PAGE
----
Wednesday, March 25, 2009
Consolidating ICE's Criminal Alien Program
The 2007 creation by ICE of the Criminal Alien Program (CAP) represented the agency’s determination to consolidate its criminal alien operations as a central focus of its immigration enforcement duties. CAP brought together its Institutional Removal Program and Alien Criminal Apprehension Program under one roof. Unlike the Return to Sender raids or its deputizing local officials in immigration law enforcement, CAP’s aim is to ensure through expanding criminal and immigration databases that all criminal aliens in federal, state, and local custody are remanded to ICE upon their release. ICE had been able to establish methods to track all aliens in federal prisons but had been less successful in ensuring that aliens entering state and local jails were turned over to ICE processing. Its new Detention Enforcement and Processing Offenders by Remote Technology Center (DEPORT) in Chicago was established to monitor all aliens in Federal Bureau of Prisons (BOP) facilities. DEPORT ensures that the roughly 50,000 aliens in BOP prisons – more than one in four federal prisoners – are transferred to ICE once they complete their sentences. Over the past several years, BOP has facilitated this task by setting up five criminal alien prisons run by two private prison companies (Corrections Corporation of America and GEO Group) to hold 10,000-plus low-security “criminal alien residents, most of whom have been convicted for drug possession and immigration violations. To secure custody of the criminal aliens in state and local custody, ICE has proceeded on two fronts: training local officials to search for the immigration status of those suspected immigrants it cites or charges through 287 (g) agreements, and encouraging local officials to use the integrated criminal/immigration databases it has established. No one knows how many immigrants are in local and state custody. One measure of this population is the federal program that reimburses state and local governments for holding criminal aliens. According to a GAO report, in 2003 the State Criminal Alien Assistance Program (SCAAP) of the Justice Department partially reimbursed the submitted expenses of state and county governments for the incarceration, respectively, of 74,000 and 147,000 criminal aliens. Although a helpful guide to the number of criminal aliens in state and local custody, the SCAAP figures don’t provide a full accounting of the number of immigrants who could potentially be shifted to ICE custody since many government entities don’t keep track of the immigration status of their prisoners or don’t submit reports to the Justice Department because they are only partially compensated for their expenses. ICE is well aware that 287(g) agreements have limited reach since they appeal mostly to rural communities where there is substantial anti-immigrant sentiment. Larger, metropolitan communities are critical of the agreements for many of the problems cited in the GAO and Justice Strategies reports. ICE says it recognizes that “there is no ‘one size fits all’ solution that will apply to every community in the country, so area Special Agents in Charge (SACs) and Field Office Directors (FODs) work closely with their local counterparts to find solutions that will meet their needs.” Next: ICE's Comprehensive Immigration Enforcement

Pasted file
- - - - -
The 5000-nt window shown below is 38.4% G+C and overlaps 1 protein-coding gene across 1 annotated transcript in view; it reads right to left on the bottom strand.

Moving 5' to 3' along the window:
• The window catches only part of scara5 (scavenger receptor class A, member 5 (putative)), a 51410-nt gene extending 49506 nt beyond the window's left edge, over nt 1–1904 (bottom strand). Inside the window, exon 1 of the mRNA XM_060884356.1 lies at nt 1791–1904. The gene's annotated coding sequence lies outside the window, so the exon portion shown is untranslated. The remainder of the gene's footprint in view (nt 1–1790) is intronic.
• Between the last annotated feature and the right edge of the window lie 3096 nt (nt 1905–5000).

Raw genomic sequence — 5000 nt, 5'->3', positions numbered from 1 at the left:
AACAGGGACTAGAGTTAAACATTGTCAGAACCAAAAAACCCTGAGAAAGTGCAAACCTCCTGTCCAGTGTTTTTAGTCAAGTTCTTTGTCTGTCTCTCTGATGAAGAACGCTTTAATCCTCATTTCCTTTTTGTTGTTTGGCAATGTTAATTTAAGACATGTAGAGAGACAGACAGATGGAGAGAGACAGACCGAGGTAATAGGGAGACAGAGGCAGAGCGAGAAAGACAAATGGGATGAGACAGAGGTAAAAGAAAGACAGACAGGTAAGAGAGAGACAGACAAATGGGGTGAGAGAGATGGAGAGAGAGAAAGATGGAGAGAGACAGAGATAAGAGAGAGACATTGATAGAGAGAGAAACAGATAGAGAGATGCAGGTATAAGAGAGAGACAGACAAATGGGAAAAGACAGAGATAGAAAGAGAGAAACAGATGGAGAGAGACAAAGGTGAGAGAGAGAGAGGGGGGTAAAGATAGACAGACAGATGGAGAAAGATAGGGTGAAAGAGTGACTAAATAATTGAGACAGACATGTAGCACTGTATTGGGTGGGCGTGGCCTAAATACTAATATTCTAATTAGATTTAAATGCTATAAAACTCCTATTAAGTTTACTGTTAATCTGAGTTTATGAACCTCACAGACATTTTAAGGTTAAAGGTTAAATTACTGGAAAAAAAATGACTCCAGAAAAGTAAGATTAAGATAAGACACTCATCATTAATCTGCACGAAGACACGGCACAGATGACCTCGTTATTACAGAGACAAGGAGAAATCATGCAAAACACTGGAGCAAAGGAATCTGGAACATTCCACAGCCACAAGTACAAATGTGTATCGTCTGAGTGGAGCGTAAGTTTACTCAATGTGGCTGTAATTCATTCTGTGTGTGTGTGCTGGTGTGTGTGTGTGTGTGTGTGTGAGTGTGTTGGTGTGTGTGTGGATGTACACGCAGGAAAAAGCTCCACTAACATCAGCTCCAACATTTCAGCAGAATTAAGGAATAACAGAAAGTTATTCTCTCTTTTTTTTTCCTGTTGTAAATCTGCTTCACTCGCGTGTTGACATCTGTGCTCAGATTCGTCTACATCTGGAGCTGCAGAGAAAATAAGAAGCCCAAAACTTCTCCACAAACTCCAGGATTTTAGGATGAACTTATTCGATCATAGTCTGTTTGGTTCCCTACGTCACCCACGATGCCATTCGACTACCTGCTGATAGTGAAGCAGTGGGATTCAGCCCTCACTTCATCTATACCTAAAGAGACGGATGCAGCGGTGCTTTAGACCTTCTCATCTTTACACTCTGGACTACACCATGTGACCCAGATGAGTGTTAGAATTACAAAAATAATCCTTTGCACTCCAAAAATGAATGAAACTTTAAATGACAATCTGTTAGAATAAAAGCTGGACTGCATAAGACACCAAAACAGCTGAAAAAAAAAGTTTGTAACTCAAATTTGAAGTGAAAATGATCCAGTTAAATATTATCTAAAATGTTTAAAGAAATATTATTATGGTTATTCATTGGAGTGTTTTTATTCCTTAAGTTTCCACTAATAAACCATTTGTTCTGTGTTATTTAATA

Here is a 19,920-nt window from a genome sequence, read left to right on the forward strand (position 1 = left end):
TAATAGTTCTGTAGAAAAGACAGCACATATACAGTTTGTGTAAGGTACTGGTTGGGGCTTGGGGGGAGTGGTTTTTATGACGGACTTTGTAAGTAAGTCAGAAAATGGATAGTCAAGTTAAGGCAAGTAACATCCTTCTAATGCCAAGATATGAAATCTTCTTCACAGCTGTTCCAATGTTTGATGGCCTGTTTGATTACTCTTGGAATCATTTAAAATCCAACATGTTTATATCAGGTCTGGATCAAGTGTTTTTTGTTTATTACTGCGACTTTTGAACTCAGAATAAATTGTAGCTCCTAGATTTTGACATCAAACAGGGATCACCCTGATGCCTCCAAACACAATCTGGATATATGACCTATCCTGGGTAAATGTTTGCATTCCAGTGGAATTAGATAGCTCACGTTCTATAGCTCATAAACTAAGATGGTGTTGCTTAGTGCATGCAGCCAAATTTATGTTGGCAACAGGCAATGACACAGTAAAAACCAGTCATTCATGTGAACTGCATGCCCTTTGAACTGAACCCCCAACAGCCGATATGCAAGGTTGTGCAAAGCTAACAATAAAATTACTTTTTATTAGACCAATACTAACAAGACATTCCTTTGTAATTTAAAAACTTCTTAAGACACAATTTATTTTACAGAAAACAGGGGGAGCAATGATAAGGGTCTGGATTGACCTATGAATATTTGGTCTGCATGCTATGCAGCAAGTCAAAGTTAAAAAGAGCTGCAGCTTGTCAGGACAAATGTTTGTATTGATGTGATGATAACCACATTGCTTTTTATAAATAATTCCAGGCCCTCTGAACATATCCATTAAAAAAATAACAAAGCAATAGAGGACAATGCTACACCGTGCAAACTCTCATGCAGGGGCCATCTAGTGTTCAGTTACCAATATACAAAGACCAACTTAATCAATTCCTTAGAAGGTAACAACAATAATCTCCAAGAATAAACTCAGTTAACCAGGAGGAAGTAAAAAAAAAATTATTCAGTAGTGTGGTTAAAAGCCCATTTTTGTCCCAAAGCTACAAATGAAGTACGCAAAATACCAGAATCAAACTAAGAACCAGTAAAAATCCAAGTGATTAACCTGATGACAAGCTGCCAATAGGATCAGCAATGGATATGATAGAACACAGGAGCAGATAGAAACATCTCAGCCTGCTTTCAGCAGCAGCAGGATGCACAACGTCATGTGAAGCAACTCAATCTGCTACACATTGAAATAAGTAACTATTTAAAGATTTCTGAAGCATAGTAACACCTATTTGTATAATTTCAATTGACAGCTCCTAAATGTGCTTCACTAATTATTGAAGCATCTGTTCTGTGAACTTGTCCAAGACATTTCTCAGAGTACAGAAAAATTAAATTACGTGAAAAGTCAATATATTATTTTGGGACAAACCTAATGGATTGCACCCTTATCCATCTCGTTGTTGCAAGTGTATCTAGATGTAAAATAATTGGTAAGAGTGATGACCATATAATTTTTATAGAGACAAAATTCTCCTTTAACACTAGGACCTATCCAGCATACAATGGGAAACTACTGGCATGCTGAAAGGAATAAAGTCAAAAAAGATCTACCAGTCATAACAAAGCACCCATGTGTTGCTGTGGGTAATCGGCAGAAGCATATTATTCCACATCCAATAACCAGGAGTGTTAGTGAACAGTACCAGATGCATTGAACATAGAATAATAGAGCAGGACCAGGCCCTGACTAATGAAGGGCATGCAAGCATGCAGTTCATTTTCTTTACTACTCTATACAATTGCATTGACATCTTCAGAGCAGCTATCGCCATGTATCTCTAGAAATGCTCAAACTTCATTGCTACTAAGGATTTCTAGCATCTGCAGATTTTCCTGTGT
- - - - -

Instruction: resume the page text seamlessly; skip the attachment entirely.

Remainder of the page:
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It's one thing gathering a database of immigrants but what are they planning to with it?
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